• S. japonicum requires 3 doses in 1 day
  • Schistosomicides exhibit toxicity for host as well as for parasite
  • Risk of undesirable side effects may be enhanced by concomitant cardiac, renal, or hepatosplenic disease
cysticerosis cutis
Cysticerosis Cutis
  • Natural intermediate host of pork tape worm is the pig
  • But humans may act in this role
  • Tapeworm known as Taenia solium
  • Larval stage of T. solium is Cysticercus cellulosae
  • Infection takes place after ingestion of food contaminated with eggs or by reverse peristalsis of eggs or proglottides from intestines to stomach
  • Eggs hatch, freeing the oncospheres
  • Onchospheres enter general circulation and form cysts in various parts of body: striated muscle, brain, eye, heart, and lung
cysticercosis cutis
Cysticercosis Cutis
  • In subcutaneous tissues lesions are usually painless nodules containing cysticerci
  • These are more or less stationary, numerous and often calcified (therefore seen on x-ray)
  • Pain and ulceration may occur
  • Disease is most prevalent in countries where pigs feed on human feces
  • Ddx: gumma, lipoma, epithelioma
  • Positive dx is via incision and examination of interior of calcified tumor, where parasite will be found
cysticercosis cutis130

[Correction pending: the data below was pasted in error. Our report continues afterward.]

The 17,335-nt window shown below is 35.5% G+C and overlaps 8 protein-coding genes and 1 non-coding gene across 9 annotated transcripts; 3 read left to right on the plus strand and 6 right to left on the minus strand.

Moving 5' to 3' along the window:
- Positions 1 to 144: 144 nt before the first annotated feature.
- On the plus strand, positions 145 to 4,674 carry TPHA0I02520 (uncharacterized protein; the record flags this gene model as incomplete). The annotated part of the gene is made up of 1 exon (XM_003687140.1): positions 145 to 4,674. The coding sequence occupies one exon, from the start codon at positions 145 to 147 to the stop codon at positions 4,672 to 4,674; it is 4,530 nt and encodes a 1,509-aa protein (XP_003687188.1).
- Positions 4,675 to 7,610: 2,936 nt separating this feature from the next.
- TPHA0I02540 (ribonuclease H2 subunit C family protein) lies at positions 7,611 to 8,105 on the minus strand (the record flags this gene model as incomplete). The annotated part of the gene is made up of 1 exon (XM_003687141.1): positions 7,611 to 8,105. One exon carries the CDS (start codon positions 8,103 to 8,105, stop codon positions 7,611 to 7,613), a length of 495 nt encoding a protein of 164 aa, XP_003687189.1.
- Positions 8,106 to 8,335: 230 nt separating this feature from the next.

Cysticercosis Cutis
  • Tx: Praziquantel 10mg/kg of body wt=TOC for intestinal tapeworms
  • Five times this dose for 15 days is required if CNS is involved
  • This regimen has no effect on calcified parasites-these need to be surgically removed
  • Caused by larva of tapeworm of species Spirometra
  • Adult tapeworm lives in intestines of dogs and cats
  • Rare tissue infection
  • Occurs in two forms:
  • Application sparganosis-occurs when an ulcer or infected eye is poulticed with flesh of an infected intermediate host-larvae become encased in small nodules in the infected tissues
  • Ingestion sparganosis: occurs when humans ingest inadequately cooked meat, such as snake or frog, or when humans drink water contaminated with cyclops which are infected with plerocercoid larvae
  • 1-2 slightly pruritic or painful nodules may form in subcutaneous tissue or on the trunk and legs
  • Humans are the accidental intermediate host of the Sparganum which is the alternative name for the plerocercoid larva